as when the issue was determined in the first
action by a trial court and in the second
action will probably be taken to an appellate
court; when the issue was determined in an
appellate court whose jurisdiction is
coordinate with or subordinate to that of an
appellate court to which the second action
can be taken; or when the issue is of general
interest and has not been resolved by the
highest appellate court that can resolve it.
19 The State also argues that strict application of
collateral estoppel would force it to appeal cases which it might
otherwise not appeal simply because there was an unfavorable
legal ruling which might bind it in future litigation. This
would occur, for example, where the State was the prevailing
party on the main issue but lost on a secondary issue, where the
parties would otherwise be able to reach a post-judgment
settlement in lieu of an appeal, or where the equities of the
individual case did not otherwise merit the pursuit of an appeal.
20 See Public Defender Agency v. Superior Court, 534 P.2d
947, 950 (Alaska 1975) ("Under the common law, an attorney
general is empowered to bring any action which he thinks
necessary to protect the public interest, and he possesses the
corollary power to make any disposition of the state's litigation
which he thinks best.") (citation omitted).
21 See Geoffrey C. Hazard, Jr., Preclusion as to Issues of
Law: The Legal System's Interest, 70 Iowa L. Rev. 81, 92 (1984).
22 Restatement (Second) of Judgements 29 cmt. i (1982)
("When the issue involved is one of law, stability of decision
can be regulated by the rule of issue preclusion or by the more
flexible rule of stare decisis."); see also Pratt & Whitney
Canada, Inc. v. Sheehan, 852 P.2d 1173, 1175 (Alaska 1993)
("stare decisis is a practical, flexible command that balances
our community's competing interests in the stability of legal
norms and the need to adapt those norms to society's changing
23 For example, in United States v. Stauffer Chem. Co.,
464 U.S. 165 (1984), the E.P.A. sought to enforce an
administrative warrant authorizing private contractors to enter a
Stauffer facility. At issue was the question of whether a
private contractor was an "authorized representative" under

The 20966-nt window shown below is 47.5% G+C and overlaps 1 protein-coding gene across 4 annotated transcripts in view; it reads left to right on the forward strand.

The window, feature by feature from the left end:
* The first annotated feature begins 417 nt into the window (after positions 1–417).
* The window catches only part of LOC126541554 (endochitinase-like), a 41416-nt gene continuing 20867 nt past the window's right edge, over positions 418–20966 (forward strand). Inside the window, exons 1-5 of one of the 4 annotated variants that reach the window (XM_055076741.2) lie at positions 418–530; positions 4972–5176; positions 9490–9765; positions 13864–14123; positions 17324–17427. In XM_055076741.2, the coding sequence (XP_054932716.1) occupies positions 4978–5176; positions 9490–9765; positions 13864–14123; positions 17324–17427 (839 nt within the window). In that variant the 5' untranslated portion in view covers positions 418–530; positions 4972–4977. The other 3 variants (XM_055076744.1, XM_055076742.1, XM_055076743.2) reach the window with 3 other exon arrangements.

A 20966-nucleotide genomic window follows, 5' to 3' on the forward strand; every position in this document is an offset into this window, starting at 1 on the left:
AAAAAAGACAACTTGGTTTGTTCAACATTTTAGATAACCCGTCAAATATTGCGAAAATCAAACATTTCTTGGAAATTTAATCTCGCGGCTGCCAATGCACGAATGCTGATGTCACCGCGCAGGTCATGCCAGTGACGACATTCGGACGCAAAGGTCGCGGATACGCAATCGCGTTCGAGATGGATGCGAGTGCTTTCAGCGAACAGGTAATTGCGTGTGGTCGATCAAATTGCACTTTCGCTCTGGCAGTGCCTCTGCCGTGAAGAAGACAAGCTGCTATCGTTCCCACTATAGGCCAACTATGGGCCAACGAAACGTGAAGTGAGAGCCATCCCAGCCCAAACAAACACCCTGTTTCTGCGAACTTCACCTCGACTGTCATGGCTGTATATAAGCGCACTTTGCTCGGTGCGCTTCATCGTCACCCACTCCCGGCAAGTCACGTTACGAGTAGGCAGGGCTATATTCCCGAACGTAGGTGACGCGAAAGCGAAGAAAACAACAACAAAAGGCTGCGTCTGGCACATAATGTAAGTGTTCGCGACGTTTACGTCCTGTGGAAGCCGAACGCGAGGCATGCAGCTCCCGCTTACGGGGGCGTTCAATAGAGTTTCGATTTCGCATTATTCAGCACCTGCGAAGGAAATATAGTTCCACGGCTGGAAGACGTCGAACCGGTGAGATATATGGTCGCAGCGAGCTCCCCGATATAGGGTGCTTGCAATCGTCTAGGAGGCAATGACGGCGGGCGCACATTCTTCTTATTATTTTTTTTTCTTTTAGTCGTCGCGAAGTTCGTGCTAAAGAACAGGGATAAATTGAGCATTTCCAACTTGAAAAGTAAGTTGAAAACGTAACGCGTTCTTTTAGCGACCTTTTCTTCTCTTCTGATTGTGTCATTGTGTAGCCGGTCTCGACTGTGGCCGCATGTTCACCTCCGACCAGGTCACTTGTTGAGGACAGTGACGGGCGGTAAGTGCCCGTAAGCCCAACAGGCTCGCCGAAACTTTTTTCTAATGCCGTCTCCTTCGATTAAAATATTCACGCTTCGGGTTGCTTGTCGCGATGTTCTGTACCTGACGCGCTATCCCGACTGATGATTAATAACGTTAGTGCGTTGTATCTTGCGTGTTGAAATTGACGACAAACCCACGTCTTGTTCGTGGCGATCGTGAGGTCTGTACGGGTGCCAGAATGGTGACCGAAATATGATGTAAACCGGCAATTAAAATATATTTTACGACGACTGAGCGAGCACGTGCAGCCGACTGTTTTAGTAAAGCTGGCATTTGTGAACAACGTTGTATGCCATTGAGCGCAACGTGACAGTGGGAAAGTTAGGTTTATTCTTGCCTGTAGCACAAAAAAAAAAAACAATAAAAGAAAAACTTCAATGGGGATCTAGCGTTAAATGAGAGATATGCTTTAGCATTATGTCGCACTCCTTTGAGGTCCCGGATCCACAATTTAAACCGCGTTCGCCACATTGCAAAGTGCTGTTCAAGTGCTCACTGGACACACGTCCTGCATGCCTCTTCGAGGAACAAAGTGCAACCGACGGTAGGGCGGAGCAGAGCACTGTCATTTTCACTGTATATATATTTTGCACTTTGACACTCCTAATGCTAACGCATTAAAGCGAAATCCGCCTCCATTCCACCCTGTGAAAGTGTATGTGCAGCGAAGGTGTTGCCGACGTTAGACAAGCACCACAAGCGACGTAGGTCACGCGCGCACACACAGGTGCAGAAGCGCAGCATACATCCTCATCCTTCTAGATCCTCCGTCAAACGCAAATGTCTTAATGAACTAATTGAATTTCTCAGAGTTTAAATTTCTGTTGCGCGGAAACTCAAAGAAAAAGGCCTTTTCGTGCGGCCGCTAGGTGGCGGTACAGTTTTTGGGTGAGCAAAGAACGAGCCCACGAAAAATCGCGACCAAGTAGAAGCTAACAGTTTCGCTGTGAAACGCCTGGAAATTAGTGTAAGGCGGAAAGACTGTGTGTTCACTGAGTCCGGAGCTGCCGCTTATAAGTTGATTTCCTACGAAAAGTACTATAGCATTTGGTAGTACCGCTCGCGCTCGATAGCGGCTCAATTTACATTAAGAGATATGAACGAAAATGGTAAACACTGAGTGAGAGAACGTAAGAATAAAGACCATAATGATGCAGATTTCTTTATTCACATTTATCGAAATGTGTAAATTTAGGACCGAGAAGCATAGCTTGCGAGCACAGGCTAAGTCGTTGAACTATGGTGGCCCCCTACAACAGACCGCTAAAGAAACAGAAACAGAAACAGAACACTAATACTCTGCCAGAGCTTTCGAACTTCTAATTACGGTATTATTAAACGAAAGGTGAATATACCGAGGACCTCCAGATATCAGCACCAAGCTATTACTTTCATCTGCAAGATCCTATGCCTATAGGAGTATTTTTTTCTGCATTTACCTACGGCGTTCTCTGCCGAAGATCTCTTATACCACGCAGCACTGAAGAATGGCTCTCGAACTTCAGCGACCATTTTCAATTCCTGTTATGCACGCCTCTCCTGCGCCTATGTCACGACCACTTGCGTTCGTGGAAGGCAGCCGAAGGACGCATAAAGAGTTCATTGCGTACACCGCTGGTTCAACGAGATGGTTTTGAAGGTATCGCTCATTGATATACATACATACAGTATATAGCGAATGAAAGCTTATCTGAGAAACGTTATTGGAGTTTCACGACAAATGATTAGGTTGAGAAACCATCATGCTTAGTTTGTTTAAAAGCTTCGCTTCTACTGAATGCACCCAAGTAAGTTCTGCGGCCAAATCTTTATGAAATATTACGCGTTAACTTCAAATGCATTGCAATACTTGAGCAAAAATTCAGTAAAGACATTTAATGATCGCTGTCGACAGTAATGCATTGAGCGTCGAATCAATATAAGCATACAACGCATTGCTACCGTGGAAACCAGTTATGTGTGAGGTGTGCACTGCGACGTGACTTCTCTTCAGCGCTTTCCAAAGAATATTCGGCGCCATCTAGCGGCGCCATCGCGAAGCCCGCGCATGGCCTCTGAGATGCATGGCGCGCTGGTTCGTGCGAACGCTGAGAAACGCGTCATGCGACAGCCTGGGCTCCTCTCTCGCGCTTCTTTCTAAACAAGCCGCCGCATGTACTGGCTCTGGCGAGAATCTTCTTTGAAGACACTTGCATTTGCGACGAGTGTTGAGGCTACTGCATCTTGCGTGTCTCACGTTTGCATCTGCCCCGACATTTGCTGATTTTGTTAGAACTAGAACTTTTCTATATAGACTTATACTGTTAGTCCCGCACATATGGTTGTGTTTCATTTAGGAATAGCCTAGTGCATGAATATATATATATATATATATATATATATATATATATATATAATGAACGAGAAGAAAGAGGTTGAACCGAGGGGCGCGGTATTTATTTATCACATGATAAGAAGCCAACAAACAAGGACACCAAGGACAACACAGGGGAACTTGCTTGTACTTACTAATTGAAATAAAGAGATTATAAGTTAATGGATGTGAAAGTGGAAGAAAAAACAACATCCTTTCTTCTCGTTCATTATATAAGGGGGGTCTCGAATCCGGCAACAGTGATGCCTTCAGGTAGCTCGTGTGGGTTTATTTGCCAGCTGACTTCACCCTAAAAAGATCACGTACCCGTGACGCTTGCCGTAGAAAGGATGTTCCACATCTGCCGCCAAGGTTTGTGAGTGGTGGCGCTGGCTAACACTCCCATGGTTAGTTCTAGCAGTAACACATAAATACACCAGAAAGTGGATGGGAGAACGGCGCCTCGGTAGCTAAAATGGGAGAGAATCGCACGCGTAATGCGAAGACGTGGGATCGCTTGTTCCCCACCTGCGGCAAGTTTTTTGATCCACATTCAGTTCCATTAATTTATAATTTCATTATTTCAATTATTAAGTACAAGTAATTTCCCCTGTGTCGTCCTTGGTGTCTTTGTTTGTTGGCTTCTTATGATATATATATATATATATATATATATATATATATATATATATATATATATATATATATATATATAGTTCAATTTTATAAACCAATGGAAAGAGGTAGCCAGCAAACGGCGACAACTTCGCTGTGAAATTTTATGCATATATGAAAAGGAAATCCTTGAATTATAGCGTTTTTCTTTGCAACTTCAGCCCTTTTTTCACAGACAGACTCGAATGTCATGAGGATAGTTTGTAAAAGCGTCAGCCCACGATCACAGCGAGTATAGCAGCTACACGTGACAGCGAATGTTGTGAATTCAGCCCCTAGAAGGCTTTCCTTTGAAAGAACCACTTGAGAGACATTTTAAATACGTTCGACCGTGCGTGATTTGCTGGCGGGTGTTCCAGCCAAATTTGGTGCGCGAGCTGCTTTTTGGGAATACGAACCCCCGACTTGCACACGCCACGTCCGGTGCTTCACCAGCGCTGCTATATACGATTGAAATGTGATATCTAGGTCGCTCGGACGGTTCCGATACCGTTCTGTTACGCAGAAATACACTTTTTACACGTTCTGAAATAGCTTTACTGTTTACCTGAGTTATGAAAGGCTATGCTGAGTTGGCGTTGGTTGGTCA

114(a)(2) of the Clean Air Act. The E.P.A. had previously
litigated the same issue against Stauffer in a different federal
circuit. The U.S. Supreme Court held that the federal government
was collaterally estopped from bringing the second action against
the same party where the two actions involved essentially similar
facts. The court noted that whatever the policy arguments in
favor of allowing the government to relitigate the issue
"applying an exception to the doctrine of mutual defensive
estoppel in this case would substantially frustrate the
doctrine's purpose of protecting litigants from burdensome
relitigation and of promoting judicial economy." Id. at 172.
24 Professor Motomura cites three goals that are commonly
advanced in support of giving collateral estoppel effect to prior
judgments: (1) efficiency, (2) repose, and (3) consistency.
Hiroshi Motomura, Using Judgments as Evidence, 70 Minn. L. Rev.
979, 1003-04 (1986).
25 Though our holding makes the State the prevailing party
in this case, the State cannot recover attorney's fees from
Ninilchik. We have consistently denied awards of attorney's fees
against losing parties who have in good faith litigated issues of
genuine public interest. See Oceanview Homeowners Ass'n v.
Quadrant Constr. & Eng'g, 680 P.2d 793, 799 (Alaska 1984);
Anchorage v. McCabe, 568 P.2d 986, 989-90 (Alaska 1977); Gilbert
v. State, 526 P.2d 1131, 1136 (Alaska 1974).
We have previously rejected arguments that subsistence
use constitutes a private interest sufficient to deny public
interest status. Alaska Survival v. State, Dep't of Natural
Resources, 723 P.2d 1281, 1292 (Alaska 1986). If a litigant
relies on hunting, fishing, and gathering resources "for personal
rather than commercial purposes,"then the party's economic
interests are not so "substantial"that he or she would not
qualify as a public interest litigant. Id. Under Alaska
Survival, Ninilchik satisfies our test for determination of
public interest status.